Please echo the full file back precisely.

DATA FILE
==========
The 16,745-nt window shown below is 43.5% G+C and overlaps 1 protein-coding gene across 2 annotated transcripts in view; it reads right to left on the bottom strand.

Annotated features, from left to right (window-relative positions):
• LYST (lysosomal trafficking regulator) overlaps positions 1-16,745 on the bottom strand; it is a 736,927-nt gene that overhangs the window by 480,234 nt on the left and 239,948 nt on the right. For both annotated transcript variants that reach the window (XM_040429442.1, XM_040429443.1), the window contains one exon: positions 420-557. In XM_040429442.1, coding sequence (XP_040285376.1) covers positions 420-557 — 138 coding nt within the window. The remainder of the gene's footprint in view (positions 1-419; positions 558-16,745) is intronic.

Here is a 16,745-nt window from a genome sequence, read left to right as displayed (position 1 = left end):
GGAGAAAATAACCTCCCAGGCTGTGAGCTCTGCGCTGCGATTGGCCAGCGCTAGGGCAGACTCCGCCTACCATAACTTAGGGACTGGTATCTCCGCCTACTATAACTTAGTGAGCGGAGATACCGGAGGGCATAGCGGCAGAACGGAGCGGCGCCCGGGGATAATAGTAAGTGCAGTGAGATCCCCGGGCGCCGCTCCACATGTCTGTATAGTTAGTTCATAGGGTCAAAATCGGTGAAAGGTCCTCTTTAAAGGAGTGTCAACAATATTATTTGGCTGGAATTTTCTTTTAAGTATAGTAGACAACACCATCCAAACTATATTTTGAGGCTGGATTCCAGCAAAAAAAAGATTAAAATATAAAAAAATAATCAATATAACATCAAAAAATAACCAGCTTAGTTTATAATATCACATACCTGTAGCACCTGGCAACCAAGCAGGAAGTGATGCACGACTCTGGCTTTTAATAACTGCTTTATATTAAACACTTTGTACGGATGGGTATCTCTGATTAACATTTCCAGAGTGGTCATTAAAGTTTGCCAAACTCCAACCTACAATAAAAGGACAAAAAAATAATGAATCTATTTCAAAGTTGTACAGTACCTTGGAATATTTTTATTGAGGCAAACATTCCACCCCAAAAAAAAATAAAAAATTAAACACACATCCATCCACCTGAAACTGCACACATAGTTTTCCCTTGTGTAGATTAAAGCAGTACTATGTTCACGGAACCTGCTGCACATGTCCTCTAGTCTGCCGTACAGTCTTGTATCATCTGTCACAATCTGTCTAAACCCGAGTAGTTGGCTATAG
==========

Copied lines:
The 16,745-nt window shown below is 43.5% G+C and overlaps 1 protein-coding gene across 2 annotated transcripts in view; it reads right to left on the bottom strand.

Annotated features, from left to right (window-relative positions):
• LYST (lysosomal trafficking regulator) overlaps positions 1-16,745 on the bottom strand; it is a 736,927-nt gene that overhangs the window by 480,234 nt on the left and 239,948 nt on the right. For both annotated transcript variants that reach the window (XM_040429442.1, XM_040429443.1), the window contains one exon: positions 420-557. In XM_040429442.1, coding sequence (XP_040285376.1) covers positions 420-557 — 138 coding nt within the window. The remainder of the gene's footprint in view (positions 1-419; positions 558-16,745) is intronic.

Here is a 16,745-nt window from a genome sequence, read left to right as displayed (position 1 = left end):
GGAGAAAATAACCTCCCAGGCTGTGAGCTCTGCGCTGCGATTGGCCAGCGCTAGGGCAGACTCCGCCTACCATAACTTAGGGACTGGTATCTCCGCCTACTATAACTTAGTGAGCGGAGATACCGGAGGGCATAGCGGCAGAACGGAGCGGCGCCCGGGGATAATAGTAAGTGCAGTGAGATCCCCGGGCGCCGCTCCACATGTCTGTATAGTTAGTTCATAGGGTCAAAATCGGTGAAAGGTCCTCTTTAAAGGAGTGTCAACAATATTATTTGGCTGGAATTTTCTTTTAAGTATAGTAGACAACACCATCCAAACTATATTTTGAGGCTGGATTCCAGCAAAAAAAAGATTAAAATATAAAAAAATAATCAATATAACATCAAAAAATAACCAGCTTAGTTTATAATATCACATACCTGTAGCACCTGGCAACCAAGCAGGAAGTGATGCACGACTCTGGCTTTTAATAACTGCTTTATATTAAACACTTTGTACGGATGGGTATCTCTGATTAACATTTCCAGAGTGGTCATTAAAGTTTGCCAAACTCCAACCTACAATAAAAGGACAAAAAAATAATGAATCTATTTCAAAGTTGTACAGTACCTTGGAATATTTTTATTGAGGCAAACATTCCACCCCAAAAAAAAATAAAAAATTAAACACACATCCATCCACCTGAAACTGCACACATAGTTTTCCCTTGTGTAGATTAAAGCAGTACTATGTTCACGGAACCTGCTGCACATGTCCTCTAGTCTGCCGTACAGTCTTGTATCATCTGTCACAATCTGTCTAAACCCGAGTAGTTGGCTATAG